$ a=./c && make $a && $a ball bell ball ball YUP YEP ball BELL ball BALL YUP yep
cc -Wall -c -o c.o c.c
eq , ne , gt , lt , ge , le
ball 0 1 0 1 0 1 bell
ball 0 1 0 1 0 1 bell ignoring case
ball 1 0 0 0 1 1 ball
ball 1 0 0 0 1 1 ball ignoring case
YUP 0 1 1 0 1 0 YEP
YUP 0 1 1 0 1 0 YEP ignoring case
ball 0 1 1 0 1 0 BELL
ball 0 1 0 1 0 1 BELL ignoring case
ball 0 1 1 0 1 0 BALL
ball 1 0 0 0 1 1 BALL ignoring case
YUP 0 1 0 1 0 1 yep
YUP 0 1 1 0 1 0 yep ignoring case
*/

 
#include<string.h>
 
#define STREQ(A,B) (0==strcmp((A),(B)))
#define STRNE(A,B) (!STREQ(A,B))
#define STRLT(A,B) (strcmp((A),(B))<0)
#define STRLE(A,B) (strcmp((A),(B))<=0)
#define STRGT(A,B) STRLT(B,A)
#define STRGE(A,B) STRLE(B,A)
 
#define STRCEQ(A,B) (0==strcasecmp((A),(B)))
#define STRCNE(A,B) (!STRCEQ(A,B))
#define STRCLT(A,B) (strcasecmp((A),(B))<0)
#define STRCLE(A,B) (strcasecmp((A),(B))<=0)
#define STRCGT(A,B) STRCLT(B,A)
#define STRCGE(A,B) STRCLE(B,A)
 
#include<stdio.h>
 
void compare(const char*a, const char*b) {
printf("%s%2d%2d%2d%2d%2d%2d %s\n",
a,
STREQ(a,b), STRNE(a,b), STRGT(a,b), STRLT(a,b), STRGE(a,b), STRLE(a,b),
b
);
}
void comparecase(const char*a, const char*b) {
printf("%s%2d%2d%2d%2d%2d%2d %s ignoring case\n",
a,
STRCEQ(a,b), STRCNE(a,b), STRCGT(a,b), STRCLT(a,b), STRCGE(a,b), STRCLE(a,b),
b
);
}
int main(int ac, char*av[]) {
char*a,*b;
puts("\teq , ne , gt , lt , ge , le");
while (0 < (ac -= 2)) {
a = *++av, b = *++av;
compare(a, b);
comparecase(a, b);
}
return 0;
}
 

C++[edit]

#include <algorithm>
#include <iostream>
#include <sstream>
#include <string>
 
template <typename T>
void demo_compare(const T &a, const T &b, const std::string &semantically) {
std::cout << a << " and " << b << " are " << ((a == b) ? "" : "not ")
<< "exactly " << semantically << " equal." << std::endl;
 
std::cout << a << " and " << b << " are " << ((a != b) ? "" : "not ")
<< semantically << "inequal." << std::endl;
 
std::cout << a << " is " << ((a < b) ? "" : "not ") << semantically
<< " ordered before " << b << '.' << std::endl;
 
std::cout << a << " is " << ((a > b) ? "" : "not ") << semantically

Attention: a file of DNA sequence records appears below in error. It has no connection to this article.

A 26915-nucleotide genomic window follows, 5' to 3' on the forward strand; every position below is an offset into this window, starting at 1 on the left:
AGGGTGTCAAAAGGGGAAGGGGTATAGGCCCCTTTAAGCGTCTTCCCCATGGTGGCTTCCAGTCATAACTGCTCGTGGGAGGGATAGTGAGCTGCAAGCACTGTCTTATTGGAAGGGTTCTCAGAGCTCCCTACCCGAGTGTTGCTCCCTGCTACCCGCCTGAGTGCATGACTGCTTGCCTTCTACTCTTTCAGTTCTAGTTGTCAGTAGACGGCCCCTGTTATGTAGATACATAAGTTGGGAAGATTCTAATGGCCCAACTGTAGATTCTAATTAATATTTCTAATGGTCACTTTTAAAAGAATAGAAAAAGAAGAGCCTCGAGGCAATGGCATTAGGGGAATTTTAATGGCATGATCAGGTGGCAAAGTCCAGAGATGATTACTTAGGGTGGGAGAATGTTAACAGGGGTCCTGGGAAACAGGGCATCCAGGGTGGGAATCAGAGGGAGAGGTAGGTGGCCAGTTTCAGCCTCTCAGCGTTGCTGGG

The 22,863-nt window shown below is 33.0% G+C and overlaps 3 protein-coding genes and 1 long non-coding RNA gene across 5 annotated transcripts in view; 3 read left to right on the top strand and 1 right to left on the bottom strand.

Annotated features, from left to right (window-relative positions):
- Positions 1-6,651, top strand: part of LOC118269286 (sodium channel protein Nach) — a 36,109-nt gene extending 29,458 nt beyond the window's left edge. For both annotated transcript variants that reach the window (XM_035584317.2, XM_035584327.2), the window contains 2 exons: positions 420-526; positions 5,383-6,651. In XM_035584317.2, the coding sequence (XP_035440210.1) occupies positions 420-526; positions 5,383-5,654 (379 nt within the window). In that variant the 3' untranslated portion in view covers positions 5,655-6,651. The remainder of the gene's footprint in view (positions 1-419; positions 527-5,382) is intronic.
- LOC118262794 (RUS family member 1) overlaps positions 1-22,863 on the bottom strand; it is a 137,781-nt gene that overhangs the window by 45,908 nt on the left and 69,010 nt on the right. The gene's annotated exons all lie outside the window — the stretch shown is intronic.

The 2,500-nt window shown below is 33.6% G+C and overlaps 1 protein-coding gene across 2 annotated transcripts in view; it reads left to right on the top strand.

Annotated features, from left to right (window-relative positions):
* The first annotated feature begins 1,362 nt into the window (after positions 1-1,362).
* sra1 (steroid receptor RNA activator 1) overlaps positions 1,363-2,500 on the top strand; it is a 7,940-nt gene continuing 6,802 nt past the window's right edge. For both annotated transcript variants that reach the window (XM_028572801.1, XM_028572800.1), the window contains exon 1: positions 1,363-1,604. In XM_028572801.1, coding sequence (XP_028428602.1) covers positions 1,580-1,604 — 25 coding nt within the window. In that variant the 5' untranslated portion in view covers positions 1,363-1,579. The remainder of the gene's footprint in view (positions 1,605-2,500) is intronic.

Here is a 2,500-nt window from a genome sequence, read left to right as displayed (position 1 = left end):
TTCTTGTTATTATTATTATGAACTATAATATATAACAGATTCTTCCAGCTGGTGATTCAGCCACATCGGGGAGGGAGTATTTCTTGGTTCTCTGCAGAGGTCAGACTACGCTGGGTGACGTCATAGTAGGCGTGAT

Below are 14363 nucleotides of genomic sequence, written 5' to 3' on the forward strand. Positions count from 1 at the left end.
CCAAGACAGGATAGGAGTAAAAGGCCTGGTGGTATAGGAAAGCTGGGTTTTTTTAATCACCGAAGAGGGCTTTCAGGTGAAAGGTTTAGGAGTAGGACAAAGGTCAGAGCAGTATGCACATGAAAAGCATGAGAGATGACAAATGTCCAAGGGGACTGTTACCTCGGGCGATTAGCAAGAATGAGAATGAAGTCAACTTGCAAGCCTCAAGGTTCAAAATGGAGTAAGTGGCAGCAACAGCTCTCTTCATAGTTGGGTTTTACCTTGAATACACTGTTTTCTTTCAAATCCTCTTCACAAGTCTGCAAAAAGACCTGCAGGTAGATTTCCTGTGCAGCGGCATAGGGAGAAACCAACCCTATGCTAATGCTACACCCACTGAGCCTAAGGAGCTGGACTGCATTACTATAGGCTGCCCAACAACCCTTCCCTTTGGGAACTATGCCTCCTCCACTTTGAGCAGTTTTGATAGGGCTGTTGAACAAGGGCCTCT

<< " ordered after " << b << '.' << std::endl;
}
 
int main(int argc, char *argv[]) {
// Case-sensitive comparisons.
std::string a((argc > 1) ? argv[1] : "1.2.Foo");
std::string b((argc > 2) ? argv[2] : "1.3.Bar");
demo_compare<std::string>(a, b, "lexically");
 
// Case-insensitive comparisons by folding both strings to a common case.
std::transform(a.begin(), a.end(), a.begin(), ::tolower);
std::transform(b.begin(), b.end(), b.begin(), ::tolower);
demo_compare<std::string>(a, b, "lexically");
 
// Numeric comparisons; here 'double' could be any type for which the
// relevant >> operator is defined, eg int, long, etc.
double numA, numB;
std::istringstream(a) >> numA;
std::istringstream(b) >> numB;
demo_compare<double>(numA, numB, "numerically");
return (a == b);
}
Output:
1.2.Foo and 1.3.Bar are not exactly lexically equal.
1.2.Foo and 1.3.Bar are lexicallyinequal.
1.2.Foo is lexically ordered before 1.3.Bar.
1.2.Foo is not lexically ordered after 1.3.Bar.
1.2.foo and 1.3.bar are not exactly lexically equal.
1.2.foo and 1.3.bar are lexicallyinequal.
1.2.foo is lexically ordered before 1.3.bar.
1.2.foo is not lexically ordered after 1.3.bar.
1.2 and 1.3 are not exactly numerically equal.
1.2 and 1.3 are numericallyinequal.
1.2 is numerically ordered before 1.3.
1.2 is not numerically ordered after 1.3.

Clipper[edit]

We will compare two strings, s1 and s2. The following comparisons are case sensitive.

   IF s1 == s2
 ? "The strings are equal"
ENDIF
IF .NOT. (s1 == s2)
 ? "The strings are not equal"
ENDIF
IF s1 > s2
 ? "s2 is lexically ordered before than s1"
ENDIF
IF s1 < s2
 ? "s2 is lexically ordered after than s1"
ENDIF

To achieve case insensitive comparisons, we should use Upper() or Lower() functions:

   IF Upper(s1) == Upper(s2)
 ? "The strings are equal"
ENDIF
 

COBOL[edit]

Strings can be compared using the normal conditional syntax, like so:

"hello" = "hello"   *> equality
"helloo" <> "hello" *> inequality
"aello" < "hello" *> lexical ordering

COBOL 2002 introduced the intrinsic functions LOCALE-COMPARE and STANDARD-COMPARE, which return one of the strings "=", ">" or "<" depending on their parameters.

FUNCTION STANDARD-COMPARE("hello", "hello") *> "="
FUNCTION STANDARD-COMPARE("aello", "hello") *> "<"
FUNCTION STANDARD-COMPARE("hello", "aello") *> ">"

Trailing spaces in strings are removed when strings are compared. However, if the strings are then of unequal length, then the shorter string is padded with spaces.

"hello  " = "hello" *> True
X"00" > X"0000" *> True

ColdFusion[edit]

  • Less than: LT
  • Less than or equal to: LTE
  • Greater than: GT
  • Greater than or equal to: GTE
  • Equal to: EQ
  • Not equal to: NEQ

In CFML[edit]

<cffunction name="CompareString">
<cfargument name="String1" type="string">
<cfargument name="String2" type="string">
<cfset VARIABLES.Result = "" >
<cfif ARGUMENTS.String1 LT ARGUMENTS.String2 >
<cfset VARIABLES.Result = VARIABLES.Result & "('" & ARGUMENTS.String1 & "' is less than '" & ARGUMENTS.String2 & "')" >
</cfif>
<cfif ARGUMENTS.String1 LTE ARGUMENTS.String2 >
<cfset VARIABLES.Result = VARIABLES.Result & "('" & ARGUMENTS.String1 & "' is less than or equal to '" & ARGUMENTS.String2 & "')" >
</cfif>
<cfif ARGUMENTS.String1 GT ARGUMENTS.String2 >